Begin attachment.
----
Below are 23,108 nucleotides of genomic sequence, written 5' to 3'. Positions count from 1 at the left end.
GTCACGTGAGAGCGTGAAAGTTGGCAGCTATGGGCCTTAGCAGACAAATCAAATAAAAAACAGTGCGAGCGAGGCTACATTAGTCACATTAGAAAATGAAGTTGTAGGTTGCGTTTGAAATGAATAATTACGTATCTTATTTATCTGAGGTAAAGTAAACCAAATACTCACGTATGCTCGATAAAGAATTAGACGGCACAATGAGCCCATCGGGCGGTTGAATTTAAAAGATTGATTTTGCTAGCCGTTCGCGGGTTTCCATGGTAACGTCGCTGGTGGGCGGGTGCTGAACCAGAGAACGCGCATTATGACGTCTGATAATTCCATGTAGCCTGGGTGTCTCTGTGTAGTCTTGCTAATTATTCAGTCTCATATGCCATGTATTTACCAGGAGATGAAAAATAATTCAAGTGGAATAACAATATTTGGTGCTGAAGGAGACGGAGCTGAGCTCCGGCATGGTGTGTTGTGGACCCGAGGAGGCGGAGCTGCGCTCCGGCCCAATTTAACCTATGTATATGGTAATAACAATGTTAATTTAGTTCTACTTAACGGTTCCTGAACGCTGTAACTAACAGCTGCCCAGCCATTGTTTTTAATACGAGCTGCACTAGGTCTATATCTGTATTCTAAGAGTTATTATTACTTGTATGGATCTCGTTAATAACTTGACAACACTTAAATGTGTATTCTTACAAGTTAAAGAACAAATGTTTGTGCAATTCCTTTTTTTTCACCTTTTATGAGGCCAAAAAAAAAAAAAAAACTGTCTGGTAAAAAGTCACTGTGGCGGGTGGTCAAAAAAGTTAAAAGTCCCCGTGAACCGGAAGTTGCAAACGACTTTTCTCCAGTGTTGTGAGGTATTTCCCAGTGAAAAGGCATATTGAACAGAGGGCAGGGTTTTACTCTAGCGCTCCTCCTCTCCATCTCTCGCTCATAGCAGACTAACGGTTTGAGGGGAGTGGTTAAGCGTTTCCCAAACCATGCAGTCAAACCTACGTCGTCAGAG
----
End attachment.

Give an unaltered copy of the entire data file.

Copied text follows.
Below are 23,108 nucleotides of genomic sequence, written 5' to 3'. Positions count from 1 at the left end.
GTCACGTGAGAGCGTGAAAGTTGGCAGCTATGGGCCTTAGCAGACAAATCAAATAAAAAACAGTGCGAGCGAGGCTACATTAGTCACATTAGAAAATGAAGTTGTAGGTTGCGTTTGAAATGAATAATTACGTATCTTATTTATCTGAGGTAAAGTAAACCAAATACTCACGTATGCTCGATAAAGAATTAGACGGCACAATGAGCCCATCGGGCGGTTGAATTTAAAAGATTGATTTTGCTAGCCGTTCGCGGGTTTCCATGGTAACGTCGCTGGTGGGCGGGTGCTGAACCAGAGAACGCGCATTATGACGTCTGATAATTCCATGTAGCCTGGGTGTCTCTGTGTAGTCTTGCTAATTATTCAGTCTCATATGCCATGTATTTACCAGGAGATGAAAAATAATTCAAGTGGAATAACAATATTTGGTGCTGAAGGAGACGGAGCTGAGCTCCGGCATGGTGTGTTGTGGACCCGAGGAGGCGGAGCTGCGCTCCGGCCCAATTTAACCTATGTATATGGTAATAACAATGTTAATTTAGTTCTACTTAACGGTTCCTGAACGCTGTAACTAACAGCTGCCCAGCCATTGTTTTTAATACGAGCTGCACTAGGTCTATATCTGTATTCTAAGAGTTATTATTACTTGTATGGATCTCGTTAATAACTTGACAACACTTAAATGTGTATTCTTACAAGTTAAAGAACAAATGTTTGTGCAATTCCTTTTTTTTCACCTTTTATGAGGCCAAAAAAAAAAAAAAAACTGTCTGGTAAAAAGTCACTGTGGCGGGTGGTCAAAAAAGTTAAAAGTCCCCGTGAACCGGAAGTTGCAAACGACTTTTCTCCAGTGTTGTGAGGTATTTCCCAGTGAAAAGGCATATTGAACAGAGGGCAGGGTTTTACTCTAGCGCTCCTCCTCTCCATCTCTCGCTCATAGCAGACTAACGGTTTGAGGGGAGTGGTTAAGCGTTTCCCAAACCATGCAGTCAAACCTACGTCGTCAGAG